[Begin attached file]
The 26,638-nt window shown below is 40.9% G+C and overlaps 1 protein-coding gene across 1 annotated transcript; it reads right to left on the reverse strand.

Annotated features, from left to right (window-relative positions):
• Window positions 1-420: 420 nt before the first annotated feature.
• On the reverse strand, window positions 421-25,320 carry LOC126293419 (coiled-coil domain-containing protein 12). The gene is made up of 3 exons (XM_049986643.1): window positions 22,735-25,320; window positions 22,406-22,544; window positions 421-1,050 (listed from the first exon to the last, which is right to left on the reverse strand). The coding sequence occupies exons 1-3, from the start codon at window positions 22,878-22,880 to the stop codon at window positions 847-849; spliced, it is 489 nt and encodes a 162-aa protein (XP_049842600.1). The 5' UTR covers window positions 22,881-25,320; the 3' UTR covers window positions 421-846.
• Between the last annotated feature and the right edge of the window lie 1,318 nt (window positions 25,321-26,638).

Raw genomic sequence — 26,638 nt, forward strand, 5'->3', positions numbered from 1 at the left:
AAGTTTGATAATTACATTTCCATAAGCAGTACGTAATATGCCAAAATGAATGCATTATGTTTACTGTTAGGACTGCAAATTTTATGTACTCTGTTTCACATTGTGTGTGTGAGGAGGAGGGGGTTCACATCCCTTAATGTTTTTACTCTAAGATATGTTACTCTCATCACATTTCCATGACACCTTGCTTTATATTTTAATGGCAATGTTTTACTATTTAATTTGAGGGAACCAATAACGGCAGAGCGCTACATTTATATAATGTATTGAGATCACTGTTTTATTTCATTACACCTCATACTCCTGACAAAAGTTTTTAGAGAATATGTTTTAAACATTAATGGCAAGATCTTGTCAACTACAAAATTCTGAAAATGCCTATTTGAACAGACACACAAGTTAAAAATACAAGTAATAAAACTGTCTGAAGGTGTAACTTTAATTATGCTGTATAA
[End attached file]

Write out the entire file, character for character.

The 26,638-nt window shown below is 40.9% G+C and overlaps 1 protein-coding gene across 1 annotated transcript; it reads right to left on the reverse strand.

Annotated features, from left to right (window-relative positions):
• Window positions 1-420: 420 nt before the first annotated feature.
• On the reverse strand, window positions 421-25,320 carry LOC126293419 (coiled-coil domain-containing protein 12). The gene is made up of 3 exons (XM_049986643.1): window positions 22,735-25,320; window positions 22,406-22,544; window positions 421-1,050 (listed from the first exon to the last, which is right to left on the reverse strand). The coding sequence occupies exons 1-3, from the start codon at window positions 22,878-22,880 to the stop codon at window positions 847-849; spliced, it is 489 nt and encodes a 162-aa protein (XP_049842600.1). The 5' UTR covers window positions 22,881-25,320; the 3' UTR covers window positions 421-846.
• Between the last annotated feature and the right edge of the window lie 1,318 nt (window positions 25,321-26,638).

Raw genomic sequence — 26,638 nt, forward strand, 5'->3', positions numbered from 1 at the left:
AAGTTTGATAATTACATTTCCATAAGCAGTACGTAATATGCCAAAATGAATGCATTATGTTTACTGTTAGGACTGCAAATTTTATGTACTCTGTTTCACATTGTGTGTGTGAGGAGGAGGGGGTTCACATCCCTTAATGTTTTTACTCTAAGATATGTTACTCTCATCACATTTCCATGACACCTTGCTTTATATTTTAATGGCAATGTTTTACTATTTAATTTGAGGGAACCAATAACGGCAGAGCGCTACATTTATATAATGTATTGAGATCACTGTTTTATTTCATTACACCTCATACTCCTGACAAAAGTTTTTAGAGAATATGTTTTAAACATTAATGGCAAGATCTTGTCAACTACAAAATTCTGAAAATGCCTATTTGAACAGACACACAAGTTAAAAATACAAGTAATAAAACTGTCTGAAGGTGTAACTTTAATTATGCTGTATAA